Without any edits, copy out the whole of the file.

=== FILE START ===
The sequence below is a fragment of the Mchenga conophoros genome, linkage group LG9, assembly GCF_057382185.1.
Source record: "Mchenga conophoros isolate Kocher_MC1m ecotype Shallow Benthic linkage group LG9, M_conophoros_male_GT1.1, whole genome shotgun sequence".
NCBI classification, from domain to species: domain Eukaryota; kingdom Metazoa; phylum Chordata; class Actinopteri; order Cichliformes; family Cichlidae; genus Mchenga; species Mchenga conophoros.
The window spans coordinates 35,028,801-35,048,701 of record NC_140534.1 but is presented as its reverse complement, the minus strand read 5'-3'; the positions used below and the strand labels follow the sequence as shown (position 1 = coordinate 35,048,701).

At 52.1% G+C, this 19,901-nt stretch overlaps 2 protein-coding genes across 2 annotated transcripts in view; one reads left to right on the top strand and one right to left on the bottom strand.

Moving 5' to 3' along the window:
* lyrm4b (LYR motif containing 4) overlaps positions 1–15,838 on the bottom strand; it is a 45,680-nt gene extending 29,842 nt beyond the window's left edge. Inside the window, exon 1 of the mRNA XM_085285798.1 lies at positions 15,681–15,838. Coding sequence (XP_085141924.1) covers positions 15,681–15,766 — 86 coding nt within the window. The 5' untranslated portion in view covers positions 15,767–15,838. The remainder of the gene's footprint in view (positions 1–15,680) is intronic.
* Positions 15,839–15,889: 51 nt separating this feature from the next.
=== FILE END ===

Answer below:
The sequence below is a fragment of the Mchenga conophoros genome, linkage group LG9, assembly GCF_057382185.1.
Source record: "Mchenga conophoros isolate Kocher_MC1m ecotype Shallow Benthic linkage group LG9, M_conophoros_male_GT1.1, whole genome shotgun sequence".
NCBI classification, from domain to species: domain Eukaryota; kingdom Metazoa; phylum Chordata; class Actinopteri; order Cichliformes; family Cichlidae; genus Mchenga; species Mchenga conophoros.
The window spans coordinates 35,028,801-35,048,701 of record NC_140534.1 but is presented as its reverse complement, the minus strand read 5'-3'; the positions used below and the strand labels follow the sequence as shown (position 1 = coordinate 35,048,701).

At 52.1% G+C, this 19,901-nt stretch overlaps 2 protein-coding genes across 2 annotated transcripts in view; one reads left to right on the top strand and one right to left on the bottom strand.

Moving 5' to 3' along the window:
* lyrm4b (LYR motif containing 4) overlaps positions 1–15,838 on the bottom strand; it is a 45,680-nt gene extending 29,842 nt beyond the window's left edge. Inside the window, exon 1 of the mRNA XM_085285798.1 lies at positions 15,681–15,838. Coding sequence (XP_085141924.1) covers positions 15,681–15,766 — 86 coding nt within the window. The 5' untranslated portion in view covers positions 15,767–15,838. The remainder of the gene's footprint in view (positions 1–15,680) is intronic.
* Positions 15,839–15,889: 51 nt separating this feature from the next.